Fibromyalgia is a disorder characterized by widespread musculoskeletal pain accompanied by fatigue, sleep, memory and mood issues. Researchers believe that fibromyalgia amplifies painful sensations by affecting the way your brain processes pain signals.
Symptoms sometimes begin after a physical trauma, surgery, infection or significant psychological stress. In other cases, symptoms gradually accumulate over time with no single triggering event.
Women are more likely to develop fibromyalgia than are men. Many people who have fibromyalgia also have tension headaches, temporomandibular joint (TMJ) disorders, irritable bowel syndrome, anxiety and depression.
While there is no cure for fibromyalgia, a variety of medications can help control symptoms. Exercise, relaxation and stress-reduction measures also may help.
- Widespread pain The pain associated with fibromyalgia often is described as a constant dull ache that has lasted for at least three months. To be considered widespread, the pain must occur on both sides of your body and above and below your waist.
- Fatigue People with fibromyalgia often awaken tired, even though they report sleeping for long periods of time. Sleep is often disrupted by pain, and many patients with fibromyalgia have other sleep disorders, such as restless legs syndrome and sleep apnea.
- Cognitive difficulties A symptom commonly referred to as “fibro fog” impairs the ability to focus, pay attention and concentrate on mental tasks.
Fibromyalgia often co-exists with other painful conditions, such as:
- Irritable bowel syndrome
- Migraine and other types of headaches
- Interstitial cystitis or painful bladder syndrome
- Temporomandibular joint disorders
Doctors don’t know what causes fibromyalgia, but it most likely involves a variety of factors working together. These may include:
- Genetics. Because fibromyalgia tends to run in families, there may be certain genetic mutations that may make you more susceptible to developing the disorder.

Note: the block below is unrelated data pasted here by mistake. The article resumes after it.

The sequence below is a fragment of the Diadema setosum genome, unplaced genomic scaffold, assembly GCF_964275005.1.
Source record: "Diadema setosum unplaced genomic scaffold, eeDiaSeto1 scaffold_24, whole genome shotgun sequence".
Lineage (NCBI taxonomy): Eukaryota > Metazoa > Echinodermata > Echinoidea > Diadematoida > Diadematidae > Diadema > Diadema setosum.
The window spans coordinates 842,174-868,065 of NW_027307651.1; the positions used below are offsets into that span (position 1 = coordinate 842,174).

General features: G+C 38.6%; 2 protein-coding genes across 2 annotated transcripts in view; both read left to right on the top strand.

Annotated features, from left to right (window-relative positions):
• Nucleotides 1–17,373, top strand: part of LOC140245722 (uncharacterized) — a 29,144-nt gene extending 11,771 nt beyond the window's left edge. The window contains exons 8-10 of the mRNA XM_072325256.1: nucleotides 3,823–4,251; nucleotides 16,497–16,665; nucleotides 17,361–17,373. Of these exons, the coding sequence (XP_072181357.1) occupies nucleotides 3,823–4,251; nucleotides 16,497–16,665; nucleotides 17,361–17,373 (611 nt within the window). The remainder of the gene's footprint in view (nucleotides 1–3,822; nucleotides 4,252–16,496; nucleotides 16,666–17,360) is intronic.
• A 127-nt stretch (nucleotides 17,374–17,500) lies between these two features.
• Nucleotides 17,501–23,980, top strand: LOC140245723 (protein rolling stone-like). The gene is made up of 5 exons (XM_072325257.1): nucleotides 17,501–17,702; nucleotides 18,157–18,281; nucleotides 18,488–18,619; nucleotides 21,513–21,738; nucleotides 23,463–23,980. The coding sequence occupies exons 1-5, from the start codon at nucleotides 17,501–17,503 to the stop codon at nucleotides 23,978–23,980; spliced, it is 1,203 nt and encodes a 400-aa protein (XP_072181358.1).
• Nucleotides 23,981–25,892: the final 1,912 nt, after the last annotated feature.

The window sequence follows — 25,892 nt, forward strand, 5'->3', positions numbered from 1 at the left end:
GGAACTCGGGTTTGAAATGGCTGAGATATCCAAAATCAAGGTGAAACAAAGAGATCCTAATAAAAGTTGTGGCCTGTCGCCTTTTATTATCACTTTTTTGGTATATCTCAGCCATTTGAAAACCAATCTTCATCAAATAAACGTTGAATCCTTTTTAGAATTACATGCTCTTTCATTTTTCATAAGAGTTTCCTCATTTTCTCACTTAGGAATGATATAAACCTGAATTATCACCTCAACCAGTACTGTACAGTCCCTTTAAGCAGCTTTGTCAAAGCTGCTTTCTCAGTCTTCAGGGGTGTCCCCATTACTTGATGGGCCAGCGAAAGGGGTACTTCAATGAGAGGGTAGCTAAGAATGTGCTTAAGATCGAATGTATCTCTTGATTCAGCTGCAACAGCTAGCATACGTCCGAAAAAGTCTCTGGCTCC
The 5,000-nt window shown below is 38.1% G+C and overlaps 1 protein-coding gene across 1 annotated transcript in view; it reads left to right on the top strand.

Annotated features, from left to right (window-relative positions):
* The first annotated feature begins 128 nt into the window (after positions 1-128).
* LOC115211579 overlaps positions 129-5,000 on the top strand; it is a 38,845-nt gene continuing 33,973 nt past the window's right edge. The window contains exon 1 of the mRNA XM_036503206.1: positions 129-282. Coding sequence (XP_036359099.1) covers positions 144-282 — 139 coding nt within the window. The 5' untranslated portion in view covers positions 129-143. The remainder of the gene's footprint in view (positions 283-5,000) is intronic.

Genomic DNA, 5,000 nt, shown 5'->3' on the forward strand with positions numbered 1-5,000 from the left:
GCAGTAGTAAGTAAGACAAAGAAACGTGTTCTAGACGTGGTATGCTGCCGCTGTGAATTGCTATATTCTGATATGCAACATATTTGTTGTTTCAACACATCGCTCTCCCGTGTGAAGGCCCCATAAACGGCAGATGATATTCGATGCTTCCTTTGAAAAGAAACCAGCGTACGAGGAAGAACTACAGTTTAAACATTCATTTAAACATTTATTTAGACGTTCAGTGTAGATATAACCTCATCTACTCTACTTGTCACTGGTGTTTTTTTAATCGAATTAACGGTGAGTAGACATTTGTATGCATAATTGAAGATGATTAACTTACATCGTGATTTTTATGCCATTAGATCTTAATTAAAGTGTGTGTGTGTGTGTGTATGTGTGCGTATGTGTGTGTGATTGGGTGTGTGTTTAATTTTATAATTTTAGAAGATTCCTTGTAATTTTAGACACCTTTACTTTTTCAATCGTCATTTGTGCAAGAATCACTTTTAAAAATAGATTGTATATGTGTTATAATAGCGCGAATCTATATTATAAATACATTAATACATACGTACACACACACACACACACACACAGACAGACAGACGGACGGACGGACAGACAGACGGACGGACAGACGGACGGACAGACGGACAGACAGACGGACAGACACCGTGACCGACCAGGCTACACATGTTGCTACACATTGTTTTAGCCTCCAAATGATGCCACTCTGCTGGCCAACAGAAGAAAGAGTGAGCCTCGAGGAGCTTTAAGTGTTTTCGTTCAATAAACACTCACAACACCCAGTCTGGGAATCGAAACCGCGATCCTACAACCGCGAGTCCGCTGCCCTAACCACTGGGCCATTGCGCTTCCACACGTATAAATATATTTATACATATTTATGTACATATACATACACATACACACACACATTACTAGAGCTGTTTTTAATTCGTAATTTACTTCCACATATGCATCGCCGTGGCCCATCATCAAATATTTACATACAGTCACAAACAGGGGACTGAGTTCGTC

- Infections. Some illnesses appear to trigger or aggravate fibromyalgia.
- Physical or emotional trauma. Fibromyalgia can sometimes be triggered by a physical trauma, such as a car accident. Psychological stress may also trigger the condition.
In the past, doctors would check 18 specific points on a person’s body to see how many of them were painful when pressed firmly. Newer guidelines don’t require a tender point exam. Instead, a fibromyalgia diagnosis can be made if a person has had widespread pain for more than three months — with no underlying medical condition that could cause the pain.
While there is no lab test to confirm a diagnosis of fibromyalgia, your doctor may want to rule out other conditions that may have similar symptoms. Blood tests may include:
- Complete blood count
- Erythrocyte sedimentation rate
- Cyclic citrullinated peptide test
- Rheumatoid factor
- Thyroid function tests
In general, treatments for fibromyalgia include both medication and self-care. The emphasis is on minimizing symptoms and improving general health. No one treatment works for all symptoms.
Medications can help reduce the pain of fibromyalgia and improve sleep. Common choices include:
- Pain relievers. Over-the-counter pain relievers such as acetaminophen (ibuprofen or naproxen sodium may be helpful. Your doctor might suggest a prescription pain reliever such as tramadol Narcotics are not advised, because they can lead to dependence and may even worsen the pain over time.
- Antidepressants; Anti-depressant may help ease the pain and fatigue associated with fibromyalgia. Your doctor may prescribe amitriptyline or the muscle relaxant cyclobenzaprine to help promote sleep.
- Anti-seizure drugs. Medications designed to treat epilepsy are often useful in reducing certain types of pain. Neuropathic pain medicine is sometimes helpful in reducing fibromyalgia symptoms,
A variety of different therapies can help reduce the effect that fibromyalgia has on your body and your life. Examples include:
- Physical therapy. A physical therapist can teach you exercises that will improve your strength, flexibility and stamina. Water-based exercises might be particularly helpful.
- Occupational therapy. An occupational therapist can help you make adjustments to your work area or the way you perform certain tasks that will cause less stress on your body.
- Counseling. Talking with a counsellor can help strengthen your belief in your abilities and teach you strategies for dealing with stressful situations.
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